I don’t see that in this thread. There are a few people here that don’t think package visibility is necessary for kotlin and others who argue it is. Yes AFAIK JetBrains is part of the first group (or at least they used to be), but I don’t think this can’t ever change.
There are good reasons to implement package visibility. If you guys are serious about it you should write a KEEP for it as this is the official way of changing the language. Whether it get’s approved is another question but until then nothing will change.

Basically i want my package to become my second most primitive module unit after the class itself.

Exactly. Encapsulation is Packaging. I also want to do it in Tree manner like inner package/class.

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Are all the Kotlin devs this arrogant?


Sorry :pensive: I was a jerk there


I’m missing package private too. Currently I’m planning to enforce it externally in the build pipeline with jqassistant. But that is obviously a workaround.

Thanks for mentioning jqassistant, at least we can have some clunky half-way solution to this.

I also urge Jetbrains to implement package-level visibility modifiers. It greatly enables better code organization in clean architecture/ddd/screaming architecture designs.

I’ve never heard about jqassistant but can it handle a public class with some package-private methods?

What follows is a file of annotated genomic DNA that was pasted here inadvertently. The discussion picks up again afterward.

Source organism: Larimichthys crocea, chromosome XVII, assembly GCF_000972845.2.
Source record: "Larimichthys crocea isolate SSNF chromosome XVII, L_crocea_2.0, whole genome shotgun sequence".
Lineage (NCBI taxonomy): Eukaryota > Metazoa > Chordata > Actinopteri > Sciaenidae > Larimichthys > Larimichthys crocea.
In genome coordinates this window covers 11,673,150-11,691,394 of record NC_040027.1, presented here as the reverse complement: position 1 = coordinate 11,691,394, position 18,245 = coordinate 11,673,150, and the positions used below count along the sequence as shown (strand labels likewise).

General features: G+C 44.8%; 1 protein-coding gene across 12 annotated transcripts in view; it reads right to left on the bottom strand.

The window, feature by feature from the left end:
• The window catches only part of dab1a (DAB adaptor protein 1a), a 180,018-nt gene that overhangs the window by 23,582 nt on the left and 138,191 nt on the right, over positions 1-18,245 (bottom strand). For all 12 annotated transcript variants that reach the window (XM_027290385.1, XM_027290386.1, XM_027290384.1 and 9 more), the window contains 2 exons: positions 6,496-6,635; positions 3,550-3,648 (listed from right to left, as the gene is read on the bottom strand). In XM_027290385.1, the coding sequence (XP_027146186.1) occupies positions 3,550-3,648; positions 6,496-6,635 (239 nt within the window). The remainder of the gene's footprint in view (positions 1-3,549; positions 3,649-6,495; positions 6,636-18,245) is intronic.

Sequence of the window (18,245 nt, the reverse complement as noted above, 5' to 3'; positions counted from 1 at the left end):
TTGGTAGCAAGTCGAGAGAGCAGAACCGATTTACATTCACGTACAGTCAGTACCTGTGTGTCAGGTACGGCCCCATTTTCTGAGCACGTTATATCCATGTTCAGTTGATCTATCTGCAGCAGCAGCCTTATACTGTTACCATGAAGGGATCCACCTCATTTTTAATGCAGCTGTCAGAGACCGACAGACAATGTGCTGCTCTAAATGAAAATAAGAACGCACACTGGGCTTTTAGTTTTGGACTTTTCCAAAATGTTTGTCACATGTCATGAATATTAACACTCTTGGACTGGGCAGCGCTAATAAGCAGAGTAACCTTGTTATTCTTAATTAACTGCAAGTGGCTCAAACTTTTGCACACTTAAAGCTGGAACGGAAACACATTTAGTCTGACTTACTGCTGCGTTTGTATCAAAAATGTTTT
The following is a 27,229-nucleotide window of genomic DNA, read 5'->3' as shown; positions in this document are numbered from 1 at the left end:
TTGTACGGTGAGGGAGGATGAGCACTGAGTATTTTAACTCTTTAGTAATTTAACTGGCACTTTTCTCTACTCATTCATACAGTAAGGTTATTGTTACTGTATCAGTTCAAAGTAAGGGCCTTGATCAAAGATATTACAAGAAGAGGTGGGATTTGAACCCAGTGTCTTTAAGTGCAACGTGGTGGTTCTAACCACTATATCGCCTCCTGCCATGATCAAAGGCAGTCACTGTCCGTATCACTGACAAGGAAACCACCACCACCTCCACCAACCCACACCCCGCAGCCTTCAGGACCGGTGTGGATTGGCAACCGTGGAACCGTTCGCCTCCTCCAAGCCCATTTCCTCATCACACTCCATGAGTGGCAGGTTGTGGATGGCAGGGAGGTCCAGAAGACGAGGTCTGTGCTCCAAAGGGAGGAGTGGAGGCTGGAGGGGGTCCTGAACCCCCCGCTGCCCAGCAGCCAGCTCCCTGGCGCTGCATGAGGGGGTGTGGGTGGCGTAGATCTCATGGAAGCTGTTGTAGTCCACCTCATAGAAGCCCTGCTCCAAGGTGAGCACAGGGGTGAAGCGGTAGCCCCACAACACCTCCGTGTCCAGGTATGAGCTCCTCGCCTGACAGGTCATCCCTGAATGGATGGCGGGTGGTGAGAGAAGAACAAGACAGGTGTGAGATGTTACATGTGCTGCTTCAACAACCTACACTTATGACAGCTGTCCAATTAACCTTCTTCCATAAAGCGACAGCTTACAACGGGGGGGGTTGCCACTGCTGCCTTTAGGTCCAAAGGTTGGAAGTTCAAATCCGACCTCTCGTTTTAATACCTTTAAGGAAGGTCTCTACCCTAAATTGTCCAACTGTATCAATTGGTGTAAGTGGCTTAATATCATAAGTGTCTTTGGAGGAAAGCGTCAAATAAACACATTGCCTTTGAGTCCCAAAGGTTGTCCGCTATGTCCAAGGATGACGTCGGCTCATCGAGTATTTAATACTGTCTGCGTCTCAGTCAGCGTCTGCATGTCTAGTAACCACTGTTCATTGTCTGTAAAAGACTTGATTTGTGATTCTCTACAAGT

If so how can I tell jqassistant that I want some method in a Kotlin class to not be used outside the package?

I want to know how can I open class only to test class in kotlin? currently in Java class I can use package-private
First asked on https://stackoverflow.com/questions/59158369/how-can-i-open-class-only-to-test-class

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In Kotlin there’s no way for a class to have methods “more visible” to a test class than to the rest.

For the record Java isn’t really different, even if you use package visibility anyone can create a class in that package and call your package private members.

I’ve been using the Experimental API as a way to quasi-hide implementation details: https://kotlinlang.org/docs/reference/experimental.html
It’s pretty ideal for creating tags and the compiler forces you to either propagate or add a @UseExperimental for them.